Vintage puzzle games that make you wanna holler
  • Black child, 1919 Cream of Wheat ad, no watermelon?
  • Black child images on playing cards
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    Auction Finds

    1968 inlay puzzle of a black child drawn as his natural self

    The images of the African American boy were partly hidden beneath a black cloth doll on the auction table. I immediately moved the doll aside so I could get a closer look at the images on the board.

    The child had been drawn as he would naturally appear as a person, much unlike most of the early-20th century images I usually see at auction, especially the cast-iron remakes of black children as alligator bait.

    This little boy was sweetly different. The drawings showed a progression of the child from baby boy to toddler to grade-schooler. The trek even ended on a hopeful note: He was walking hand in hand into school with a white boy.

    The Judy Company puzzle

    An African American baby grows into a little boy in this 1968 Judy Company puzzle.

    I instinctively looked for a publication date on the drawings, since the images and message were so positive. “Copyright 1968 by the Judy Company. See-Quees by Judy.” It was produced near the tail-end of the civil rights movement of the 1960s, after African Americans had fought hard to be treated as citizens and accepted themselves with pride.

    I still wasn’t sure what the board was, though, but I knew that I wanted this cute little boy. Googling, I found that the board was actually a child’s inlay puzzle made by a Minneapolis company that had been around since 1937, according to a website created by the great-grandson of the founders Hymie and Ruth Berman. The company was named after their daughter Judy who had bought a 50-cent toy that Berman was sure he could do better.

    He built a wooden hollow block that caught the eye of his friends who wanted one for their children. The company grew out of a small building into a larger operation and began making jigsaw puzzles, which became its major product. Berman invented the Judy clock in 1951 that was used in elementary schools to teach children how to tell time.

    Judy company puzzle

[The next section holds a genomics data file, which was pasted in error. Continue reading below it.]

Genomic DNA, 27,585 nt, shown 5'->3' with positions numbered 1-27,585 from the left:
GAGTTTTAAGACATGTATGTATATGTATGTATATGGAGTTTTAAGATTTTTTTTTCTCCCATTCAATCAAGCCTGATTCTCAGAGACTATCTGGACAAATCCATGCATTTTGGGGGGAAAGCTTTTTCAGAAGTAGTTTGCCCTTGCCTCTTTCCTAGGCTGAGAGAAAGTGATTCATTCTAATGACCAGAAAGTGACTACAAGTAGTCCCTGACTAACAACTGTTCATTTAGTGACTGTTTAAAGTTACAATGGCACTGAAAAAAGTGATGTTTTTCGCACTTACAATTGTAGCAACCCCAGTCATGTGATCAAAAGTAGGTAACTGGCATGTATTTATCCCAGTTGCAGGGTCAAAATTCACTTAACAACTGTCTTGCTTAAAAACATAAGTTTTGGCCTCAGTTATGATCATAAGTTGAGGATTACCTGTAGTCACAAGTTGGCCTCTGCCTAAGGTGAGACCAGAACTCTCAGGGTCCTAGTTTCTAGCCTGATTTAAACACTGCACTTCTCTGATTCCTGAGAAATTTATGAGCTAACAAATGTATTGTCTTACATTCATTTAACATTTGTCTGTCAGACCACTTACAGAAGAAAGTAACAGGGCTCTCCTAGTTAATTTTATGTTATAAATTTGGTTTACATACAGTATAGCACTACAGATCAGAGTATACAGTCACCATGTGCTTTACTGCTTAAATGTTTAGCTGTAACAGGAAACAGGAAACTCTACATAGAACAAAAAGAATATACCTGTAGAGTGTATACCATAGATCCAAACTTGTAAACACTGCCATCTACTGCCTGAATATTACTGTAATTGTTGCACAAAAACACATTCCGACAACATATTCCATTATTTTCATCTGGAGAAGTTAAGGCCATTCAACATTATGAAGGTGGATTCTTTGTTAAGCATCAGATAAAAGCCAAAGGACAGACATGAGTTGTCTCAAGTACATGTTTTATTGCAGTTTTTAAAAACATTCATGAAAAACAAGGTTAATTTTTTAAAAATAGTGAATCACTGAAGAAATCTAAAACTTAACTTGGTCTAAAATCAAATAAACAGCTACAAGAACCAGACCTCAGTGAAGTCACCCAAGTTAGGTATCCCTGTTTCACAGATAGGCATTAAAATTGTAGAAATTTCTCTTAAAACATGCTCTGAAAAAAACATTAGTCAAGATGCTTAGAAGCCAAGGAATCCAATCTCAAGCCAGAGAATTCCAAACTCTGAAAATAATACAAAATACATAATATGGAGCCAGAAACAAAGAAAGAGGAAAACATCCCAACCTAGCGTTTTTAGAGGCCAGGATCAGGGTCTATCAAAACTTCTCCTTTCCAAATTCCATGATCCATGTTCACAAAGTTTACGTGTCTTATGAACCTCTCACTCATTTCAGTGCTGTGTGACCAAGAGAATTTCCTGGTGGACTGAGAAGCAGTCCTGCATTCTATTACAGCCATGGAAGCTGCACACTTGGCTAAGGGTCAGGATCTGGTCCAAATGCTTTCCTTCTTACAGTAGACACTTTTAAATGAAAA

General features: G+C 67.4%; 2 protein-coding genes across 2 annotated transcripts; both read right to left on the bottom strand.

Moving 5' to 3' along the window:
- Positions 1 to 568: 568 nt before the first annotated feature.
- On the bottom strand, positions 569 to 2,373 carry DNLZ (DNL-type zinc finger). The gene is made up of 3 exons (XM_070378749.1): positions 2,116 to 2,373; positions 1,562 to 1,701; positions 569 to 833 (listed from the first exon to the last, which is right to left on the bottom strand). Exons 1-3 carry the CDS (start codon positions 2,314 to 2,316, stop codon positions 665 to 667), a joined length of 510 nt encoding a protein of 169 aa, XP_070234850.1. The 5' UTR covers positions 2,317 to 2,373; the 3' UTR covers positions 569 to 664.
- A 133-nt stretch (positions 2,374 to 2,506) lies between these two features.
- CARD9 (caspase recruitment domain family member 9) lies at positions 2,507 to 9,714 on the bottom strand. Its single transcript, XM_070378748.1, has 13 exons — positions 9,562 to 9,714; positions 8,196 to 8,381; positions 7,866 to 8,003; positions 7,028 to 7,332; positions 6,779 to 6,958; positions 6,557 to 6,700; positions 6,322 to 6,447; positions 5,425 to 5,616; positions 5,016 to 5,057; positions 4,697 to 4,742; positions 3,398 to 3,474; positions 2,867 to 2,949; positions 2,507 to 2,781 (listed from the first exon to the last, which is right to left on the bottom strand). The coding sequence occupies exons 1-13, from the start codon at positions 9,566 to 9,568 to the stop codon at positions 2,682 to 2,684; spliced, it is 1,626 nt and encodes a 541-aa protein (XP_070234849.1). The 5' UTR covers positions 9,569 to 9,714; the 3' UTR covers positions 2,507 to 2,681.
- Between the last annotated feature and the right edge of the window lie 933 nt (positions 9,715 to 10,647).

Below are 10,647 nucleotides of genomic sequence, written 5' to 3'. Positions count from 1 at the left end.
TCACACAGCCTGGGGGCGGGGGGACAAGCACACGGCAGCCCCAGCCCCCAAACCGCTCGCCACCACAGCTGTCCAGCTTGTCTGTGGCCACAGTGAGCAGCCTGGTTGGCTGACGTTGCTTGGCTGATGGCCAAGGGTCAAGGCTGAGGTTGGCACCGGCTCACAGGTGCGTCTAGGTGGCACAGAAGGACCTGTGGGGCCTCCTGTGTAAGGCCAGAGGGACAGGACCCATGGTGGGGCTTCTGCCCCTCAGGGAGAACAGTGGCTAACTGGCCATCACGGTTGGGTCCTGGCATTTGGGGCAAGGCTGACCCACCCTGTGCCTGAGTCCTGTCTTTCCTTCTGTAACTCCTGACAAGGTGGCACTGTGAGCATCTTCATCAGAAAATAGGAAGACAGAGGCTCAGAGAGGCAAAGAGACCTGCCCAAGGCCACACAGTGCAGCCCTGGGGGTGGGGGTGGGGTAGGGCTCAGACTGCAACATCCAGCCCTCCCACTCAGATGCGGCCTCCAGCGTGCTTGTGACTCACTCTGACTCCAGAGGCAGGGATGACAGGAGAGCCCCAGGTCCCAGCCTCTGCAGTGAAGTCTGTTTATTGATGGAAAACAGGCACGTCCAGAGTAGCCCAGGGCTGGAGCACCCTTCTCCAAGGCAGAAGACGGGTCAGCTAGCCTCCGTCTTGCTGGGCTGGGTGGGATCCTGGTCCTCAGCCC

The puzzle with the little black boy was a See-Quees made by the Judy Company.

    The couple sold the company in 1968, and it apparently was purchased by Judy/Instructio that still makes puzzles and the clock. Hymie died in 2007 at age 97.

    Ebony magazine mentioned the company and its educational puzzles in an article about toy trends in 1980. It noted that the puzzles featured black people (I found one with an image of Dr. Martin Luther King Jr., dated 1975, and other regular black folks).

    The company made an array of puzzles, including Minnie Mouse, alphabets, librarian, milkman, teacher, occupations. Some were made of board and others of wood. On eBay, I came across a wooden version of the puzzle at auction. It was titled “Johnny Growing,” and was said to be dated 1956.

    Little Black Sambo puzzle

    Little Black Sambo puzzle by the Judy Company. Photo from AntiqueAddictions on etsy.com.

    The company also made a Little Black Sambo puzzle that was a far cry from the earliest versions of the child (there apparently is no date on that puzzle). You can only see his back, but he appears to be painted normally, in much the same way as Julius Lester and James Pinkney did in their 1996 book “Sam and the Tigers.”

    The puzzle at auction was a See-Quees, which uses a comic strip format to tell a story, according to a sales sheet on the Judy website. Made for 4-8 year-olds, these were silkscreen images on heavy board that were die-cut into 3-inch inlay squares. You could also buy a case to store them.

    When the puzzle came up for sale at auction, I wasn’t the only one interested. Another bidder, who seems to specialize in black memorabilia and had bought most of the stereotypical Black Americana items auctioned earlier, went toe-to-toe with me for a while, but soon backed off. I won both the puzzle and the doll.

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